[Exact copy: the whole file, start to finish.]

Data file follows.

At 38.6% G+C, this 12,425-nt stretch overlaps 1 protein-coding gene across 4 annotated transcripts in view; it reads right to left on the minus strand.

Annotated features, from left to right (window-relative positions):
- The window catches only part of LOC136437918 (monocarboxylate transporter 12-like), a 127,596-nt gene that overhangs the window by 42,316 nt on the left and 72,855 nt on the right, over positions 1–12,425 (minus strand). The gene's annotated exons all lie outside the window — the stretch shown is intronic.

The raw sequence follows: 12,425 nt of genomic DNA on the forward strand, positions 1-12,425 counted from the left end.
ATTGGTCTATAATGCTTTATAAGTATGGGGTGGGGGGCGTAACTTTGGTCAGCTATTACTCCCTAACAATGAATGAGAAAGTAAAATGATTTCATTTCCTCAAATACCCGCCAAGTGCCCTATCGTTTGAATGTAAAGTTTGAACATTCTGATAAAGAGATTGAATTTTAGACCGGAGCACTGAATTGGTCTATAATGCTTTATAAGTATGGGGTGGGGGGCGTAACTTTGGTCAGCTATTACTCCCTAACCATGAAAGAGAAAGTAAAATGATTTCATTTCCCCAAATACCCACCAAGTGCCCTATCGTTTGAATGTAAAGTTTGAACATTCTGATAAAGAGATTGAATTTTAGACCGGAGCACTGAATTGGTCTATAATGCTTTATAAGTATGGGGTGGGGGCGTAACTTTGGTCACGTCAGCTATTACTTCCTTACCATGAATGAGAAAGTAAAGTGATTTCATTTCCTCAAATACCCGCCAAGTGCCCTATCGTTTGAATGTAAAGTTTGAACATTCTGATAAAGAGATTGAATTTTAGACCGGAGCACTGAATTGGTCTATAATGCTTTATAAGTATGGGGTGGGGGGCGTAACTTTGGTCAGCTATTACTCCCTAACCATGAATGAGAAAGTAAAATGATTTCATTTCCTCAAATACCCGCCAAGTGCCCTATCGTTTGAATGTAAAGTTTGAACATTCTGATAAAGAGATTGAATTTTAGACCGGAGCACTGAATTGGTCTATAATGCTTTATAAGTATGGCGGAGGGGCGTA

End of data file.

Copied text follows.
At 38.6% G+C, this 12,425-nt stretch overlaps 1 protein-coding gene across 4 annotated transcripts in view; it reads right to left on the minus strand.

Annotated features, from left to right (window-relative positions):
- The window catches only part of LOC136437918 (monocarboxylate transporter 12-like), a 127,596-nt gene that overhangs the window by 42,316 nt on the left and 72,855 nt on the right, over positions 1–12,425 (minus strand). The gene's annotated exons all lie outside the window — the stretch shown is intronic.

The raw sequence follows: 12,425 nt of genomic DNA on the forward strand, positions 1-12,425 counted from the left end.
ATTGGTCTATAATGCTTTATAAGTATGGGGTGGGGGGCGTAACTTTGGTCAGCTATTACTCCCTAACAATGAATGAGAAAGTAAAATGATTTCATTTCCTCAAATACCCGCCAAGTGCCCTATCGTTTGAATGTAAAGTTTGAACATTCTGATAAAGAGATTGAATTTTAGACCGGAGCACTGAATTGGTCTATAATGCTTTATAAGTATGGGGTGGGGGGCGTAACTTTGGTCAGCTATTACTCCCTAACCATGAAAGAGAAAGTAAAATGATTTCATTTCCCCAAATACCCACCAAGTGCCCTATCGTTTGAATGTAAAGTTTGAACATTCTGATAAAGAGATTGAATTTTAGACCGGAGCACTGAATTGGTCTATAATGCTTTATAAGTATGGGGTGGGGGCGTAACTTTGGTCACGTCAGCTATTACTTCCTTACCATGAATGAGAAAGTAAAGTGATTTCATTTCCTCAAATACCCGCCAAGTGCCCTATCGTTTGAATGTAAAGTTTGAACATTCTGATAAAGAGATTGAATTTTAGACCGGAGCACTGAATTGGTCTATAATGCTTTATAAGTATGGGGTGGGGGGCGTAACTTTGGTCAGCTATTACTCCCTAACCATGAATGAGAAAGTAAAATGATTTCATTTCCTCAAATACCCGCCAAGTGCCCTATCGTTTGAATGTAAAGTTTGAACATTCTGATAAAGAGATTGAATTTTAGACCGGAGCACTGAATTGGTCTATAATGCTTTATAAGTATGGCGGAGGGGCGTA